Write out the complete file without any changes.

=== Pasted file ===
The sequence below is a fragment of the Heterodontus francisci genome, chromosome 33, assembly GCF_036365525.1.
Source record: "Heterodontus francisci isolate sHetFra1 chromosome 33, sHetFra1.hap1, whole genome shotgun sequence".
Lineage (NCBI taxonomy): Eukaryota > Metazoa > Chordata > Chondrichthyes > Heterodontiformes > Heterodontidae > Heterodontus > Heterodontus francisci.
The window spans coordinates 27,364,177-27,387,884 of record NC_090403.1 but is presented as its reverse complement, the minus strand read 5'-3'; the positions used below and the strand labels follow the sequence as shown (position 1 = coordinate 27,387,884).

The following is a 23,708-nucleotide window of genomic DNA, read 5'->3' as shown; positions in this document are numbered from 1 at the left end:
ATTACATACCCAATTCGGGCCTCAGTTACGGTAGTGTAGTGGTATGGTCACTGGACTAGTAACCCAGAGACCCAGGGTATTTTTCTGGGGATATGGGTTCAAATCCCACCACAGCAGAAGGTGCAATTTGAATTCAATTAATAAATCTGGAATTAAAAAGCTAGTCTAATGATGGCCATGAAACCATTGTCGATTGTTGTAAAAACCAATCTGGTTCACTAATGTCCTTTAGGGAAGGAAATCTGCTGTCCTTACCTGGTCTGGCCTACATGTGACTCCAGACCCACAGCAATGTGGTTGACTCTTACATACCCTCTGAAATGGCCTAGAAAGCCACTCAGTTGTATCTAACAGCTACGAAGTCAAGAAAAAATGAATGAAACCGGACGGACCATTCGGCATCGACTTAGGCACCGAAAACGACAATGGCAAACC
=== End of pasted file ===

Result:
The sequence below is a fragment of the Heterodontus francisci genome, chromosome 33, assembly GCF_036365525.1.
Source record: "Heterodontus francisci isolate sHetFra1 chromosome 33, sHetFra1.hap1, whole genome shotgun sequence".
Lineage (NCBI taxonomy): Eukaryota > Metazoa > Chordata > Chondrichthyes > Heterodontiformes > Heterodontidae > Heterodontus > Heterodontus francisci.
The window spans coordinates 27,364,177-27,387,884 of record NC_090403.1 but is presented as its reverse complement, the minus strand read 5'-3'; the positions used below and the strand labels follow the sequence as shown (position 1 = coordinate 27,387,884).

The following is a 23,708-nucleotide window of genomic DNA, read 5'->3' as shown; positions in this document are numbered from 1 at the left end:
ATTACATACCCAATTCGGGCCTCAGTTACGGTAGTGTAGTGGTATGGTCACTGGACTAGTAACCCAGAGACCCAGGGTATTTTTCTGGGGATATGGGTTCAAATCCCACCACAGCAGAAGGTGCAATTTGAATTCAATTAATAAATCTGGAATTAAAAAGCTAGTCTAATGATGGCCATGAAACCATTGTCGATTGTTGTAAAAACCAATCTGGTTCACTAATGTCCTTTAGGGAAGGAAATCTGCTGTCCTTACCTGGTCTGGCCTACATGTGACTCCAGACCCACAGCAATGTGGTTGACTCTTACATACCCTCTGAAATGGCCTAGAAAGCCACTCAGTTGTATCTAACAGCTACGAAGTCAAGAAAAAATGAATGAAACCGGACGGACCATTCGGCATCGACTTAGGCACCGAAAACGACAATGGCAAACC